Crack in heel bulb causing lameness? - Page 3
 
 

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Crack in heel bulb causing lameness?

This is a discussion on Crack in heel bulb causing lameness? within the Hoof Care forums, part of the Horse Health category

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        05-16-2013, 12:51 AM
      #21
    Yearling
    Where does he live and how does he live? Its environment or trim 99.9% of the time. The other percent is diet related or just genetically poor hoof quality,.but ime, that is a blessed very very few. Most can be improved.
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        05-16-2013, 06:23 AM
      #22
    Weanling
    Hi;

    How often do you change hoof picks, hoof brushes etc.? Do you clean them in between use?

    I am just wondering because I started to toss my hoof pick after a week and saw improvement. I also started to bleach and rinse well my brushes that I use for the feet as well in between each hoof cleaning. (yes, I spend a lot of time at the barn).
         
        05-16-2013, 08:19 AM
      #23
    Green Broke
    Quote:
    Originally Posted by Trinity3205    
    Where does he live and how does he live? Its environment or trim 99.9% of the time. The other percent is diet related or just genetically poor hoof quality,.but ime, that is a blessed very very few. Most can be improved.
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    He lives outside 24/7. He hates his stall. Only time he comes in is to eat twice a day. His feet get picked once a day. He doesn't really live in total mud and muck. It's just a half grass half dirt paddock. It hasn't rained for quite some time before that so maybe the dry spell mixed with a whole dumping of rain had something to do with it.
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        05-16-2013, 11:44 AM
      #24
    Weanling
    Another vote for the Dry Cow mastitis treatment. What's great is the tube that it's in. You have a little needle type nose that can get the medication into that crack. With the goo, you are just smearing it on the surface and not getting at the root of the problem. That crack has to heal from the inside out.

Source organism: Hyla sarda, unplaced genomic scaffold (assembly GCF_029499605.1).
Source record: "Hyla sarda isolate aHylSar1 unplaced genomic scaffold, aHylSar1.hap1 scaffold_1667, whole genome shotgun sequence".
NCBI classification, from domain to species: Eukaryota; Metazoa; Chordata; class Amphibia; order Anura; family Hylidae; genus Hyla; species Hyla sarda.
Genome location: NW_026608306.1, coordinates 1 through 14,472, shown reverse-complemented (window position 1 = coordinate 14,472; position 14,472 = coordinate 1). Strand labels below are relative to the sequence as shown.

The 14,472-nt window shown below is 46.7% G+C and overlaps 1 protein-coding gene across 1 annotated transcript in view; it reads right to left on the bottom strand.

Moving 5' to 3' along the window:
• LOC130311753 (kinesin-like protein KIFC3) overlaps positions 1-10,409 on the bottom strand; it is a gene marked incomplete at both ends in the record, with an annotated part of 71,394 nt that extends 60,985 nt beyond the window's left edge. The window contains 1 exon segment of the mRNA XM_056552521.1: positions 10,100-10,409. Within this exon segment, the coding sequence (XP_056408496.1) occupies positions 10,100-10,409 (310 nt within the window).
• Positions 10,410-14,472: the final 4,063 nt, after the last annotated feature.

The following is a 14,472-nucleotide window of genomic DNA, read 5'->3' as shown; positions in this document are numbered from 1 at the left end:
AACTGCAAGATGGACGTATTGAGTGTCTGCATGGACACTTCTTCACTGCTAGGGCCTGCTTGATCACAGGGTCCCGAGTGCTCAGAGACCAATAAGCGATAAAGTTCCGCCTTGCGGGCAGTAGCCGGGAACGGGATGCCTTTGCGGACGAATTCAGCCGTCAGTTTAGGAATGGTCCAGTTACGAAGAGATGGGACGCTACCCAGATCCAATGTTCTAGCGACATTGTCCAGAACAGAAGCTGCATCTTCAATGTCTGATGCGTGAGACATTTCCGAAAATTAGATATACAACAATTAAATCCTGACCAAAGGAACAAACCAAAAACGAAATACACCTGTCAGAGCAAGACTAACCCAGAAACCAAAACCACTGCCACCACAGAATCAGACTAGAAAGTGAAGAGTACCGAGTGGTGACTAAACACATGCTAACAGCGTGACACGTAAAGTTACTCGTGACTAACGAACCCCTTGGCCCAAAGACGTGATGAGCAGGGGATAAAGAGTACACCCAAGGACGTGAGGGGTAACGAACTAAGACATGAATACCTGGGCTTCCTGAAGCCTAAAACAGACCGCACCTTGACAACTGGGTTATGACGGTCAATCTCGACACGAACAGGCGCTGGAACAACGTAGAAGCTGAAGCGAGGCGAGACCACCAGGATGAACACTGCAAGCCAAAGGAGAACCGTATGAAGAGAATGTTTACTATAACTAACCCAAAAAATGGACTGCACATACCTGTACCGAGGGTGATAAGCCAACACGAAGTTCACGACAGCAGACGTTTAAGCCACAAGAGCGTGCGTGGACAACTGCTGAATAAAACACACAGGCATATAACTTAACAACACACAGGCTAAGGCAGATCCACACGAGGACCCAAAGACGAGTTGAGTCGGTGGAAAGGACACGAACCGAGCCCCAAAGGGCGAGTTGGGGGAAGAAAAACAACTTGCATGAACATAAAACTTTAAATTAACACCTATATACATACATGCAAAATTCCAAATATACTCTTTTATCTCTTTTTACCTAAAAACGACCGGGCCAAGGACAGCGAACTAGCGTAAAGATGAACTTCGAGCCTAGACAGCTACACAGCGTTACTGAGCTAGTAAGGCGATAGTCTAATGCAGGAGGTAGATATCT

05-16-2013, 03:24 PM
      #25
    Yearling
    Couple things that you can look into.

    1. Paddock to me means a smallish space (considering a horse is meant to roam miles and miles a day) so the horse isnt moving about as much as would really be good for his feet. He isnt popping out the muck clods now and then self cleaning his foot as he moves about.

    2. Dirt and grass means nothing abrasive cleaning out the foot. He isnt getting different surfaces to walk over conditioning and toughening his foot. Rocky areas help. Adding pea gravel pads that the horse must traverse several times a day help.

    3. How to help these problems? Google paddock paradise. Clean dry and hard is good. Movement is great. Add some abrasive areas that must be navigated over a bit and you should have a winner and improving feet provided the trim is optimal.
         
        05-16-2013, 04:59 PM
      #26
    Green Broke
    I bought a horse here recently that has thrush and was treating it with Listerine every afternoon after feeding and picking his feet. It started getting better so I went to every other day which was a mistake because we got into a lot of rain which made it hard to get his feet done with no concrete slab or dry area. I lapsed for about a week on doing it and it came back in full force.

    I went to the Pete's Goo last week and cleaned them with dawn dish detergent before applying. After the cleaning and treatment session yesterday he is looking great. I no longer need to use the goo, but still clean them with dawn, dry them with a towel them saturate them with listerine. Give him plenty of time for the Listerine to dry in before turning him out. I will keep doing this every other day until I see no signs of thrush. I have also added in the other 4 horses, who do not have thrush, on the listerine treatment. I pick their feet then saturate them. Preventive maintenance.
         

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